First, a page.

So first on the supply chain, we aren’t going to give the number of weeks - we’ve stopped doing that, but I think it’s safe to say it was very high at the end of the year. It did come down versus Q3, but it still ended up very high and all of our remarks and thoughts about what’s happening in Q1 is definitely based on that.
From a screen size standpoint, I think screen size, we think was up about 1.2, 1.3 inches. It was depressed a little bit because there was a big Mexico incentive program, and we expect, as we said, in 2016 for it to be more than an inch and a half. How much more than an inch and a half it is, we don’t know. We’ve certainly done some work and some analysis on that, and if it ends up being more than that, then of course the market will be a little higher.
Yes Patrick, I’d just add to that. Last year, it wasn’t so much that the screen size was dead - it grew, right? And as Tony said, the Mexican subsidy was about specifically 24-inch TVs or something like that, some ridiculously small TV. But what happened and the dynamic was the units went down, and that is, I think, the key that is different between this coming year and last year. So we expect units to sort of pop back, as well as little bit more oomph coming out of screen size.
You know, it’s debatable, it’s hard to see for sure into the future, but every other time we’ve seen a little dip like this, a compression in television demand, the year after usually bounces back a lot stronger than what we’re guiding at. Right now, there’s a lot of other qualitative factors we can add up, but hey, it’s a legitimate question, Patrick.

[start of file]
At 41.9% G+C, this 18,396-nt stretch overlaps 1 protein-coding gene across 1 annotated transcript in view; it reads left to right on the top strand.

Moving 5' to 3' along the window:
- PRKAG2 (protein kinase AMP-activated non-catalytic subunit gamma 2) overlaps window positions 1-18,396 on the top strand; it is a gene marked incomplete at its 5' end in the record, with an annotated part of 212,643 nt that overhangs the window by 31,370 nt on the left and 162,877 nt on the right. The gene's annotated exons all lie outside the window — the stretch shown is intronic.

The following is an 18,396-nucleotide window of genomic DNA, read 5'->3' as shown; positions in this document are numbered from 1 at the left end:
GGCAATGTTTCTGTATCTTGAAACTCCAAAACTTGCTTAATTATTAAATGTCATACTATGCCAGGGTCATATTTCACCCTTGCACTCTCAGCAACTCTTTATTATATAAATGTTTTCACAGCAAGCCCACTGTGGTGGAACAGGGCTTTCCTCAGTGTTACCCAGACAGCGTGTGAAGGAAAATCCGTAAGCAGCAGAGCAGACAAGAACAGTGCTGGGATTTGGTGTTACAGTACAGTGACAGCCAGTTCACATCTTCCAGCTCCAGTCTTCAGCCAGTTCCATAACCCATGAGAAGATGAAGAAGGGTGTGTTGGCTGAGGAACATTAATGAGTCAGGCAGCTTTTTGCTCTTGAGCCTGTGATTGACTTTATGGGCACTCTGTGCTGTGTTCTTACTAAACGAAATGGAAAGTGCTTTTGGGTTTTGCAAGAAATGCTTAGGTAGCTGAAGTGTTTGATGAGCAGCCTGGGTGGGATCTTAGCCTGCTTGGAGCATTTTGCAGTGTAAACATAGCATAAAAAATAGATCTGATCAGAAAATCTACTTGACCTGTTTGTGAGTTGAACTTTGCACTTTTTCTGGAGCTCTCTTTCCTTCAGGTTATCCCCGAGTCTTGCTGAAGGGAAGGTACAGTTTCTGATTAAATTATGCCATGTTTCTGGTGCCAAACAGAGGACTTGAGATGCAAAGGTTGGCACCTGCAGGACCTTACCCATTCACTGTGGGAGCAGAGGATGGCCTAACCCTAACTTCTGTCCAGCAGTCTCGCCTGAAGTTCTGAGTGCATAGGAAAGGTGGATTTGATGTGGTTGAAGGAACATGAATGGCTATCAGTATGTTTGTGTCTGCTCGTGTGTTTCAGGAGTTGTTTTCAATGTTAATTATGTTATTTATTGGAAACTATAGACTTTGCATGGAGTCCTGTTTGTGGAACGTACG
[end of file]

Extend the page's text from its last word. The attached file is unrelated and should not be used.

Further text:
Thank you. Tony, in case I missed it, did you give capex guidance for 2016?
No, we need you to come to the IR meeting next week.
All right, see you there. Thank you.
You’re going to want to see the displays anyway, man! It’ll be worth coming.
Yeah, that will not be the highlight of the evening!
All right, thank you for taking my question.
We’ll do one more quick question.
Thank you. That question will come from the line of Doug Clark from Goldman Sachs. Please go ahead.
Great, thanks for sneaking in my question here. Something that wasn’t touched on during the call, I’m just curious about the transition to even thinner glass, kind of 0.3mm and below. Are we seeing that in any real material volumes at this point, or is it still kind of lapping through the transition to 0.5 and 0.4?
Not yet. Not yet. That’s a good question for Mr. Clapton when he shows up at our IR meeting, but not yet. We’ve certainly got a number of folks talking to us about it. It’s certainly something that we can do, but we haven’t seen the big shift start as of yet.
Okay, great. Then my one additional follow-up was just on the inventory situation throughout the supply chain. I was just wondering if the utilization cuts are a global phenomenon; in other words, are you also seeing utilizations come down in China as well, or is it more developed market dynamics that are responding to the panel price declines?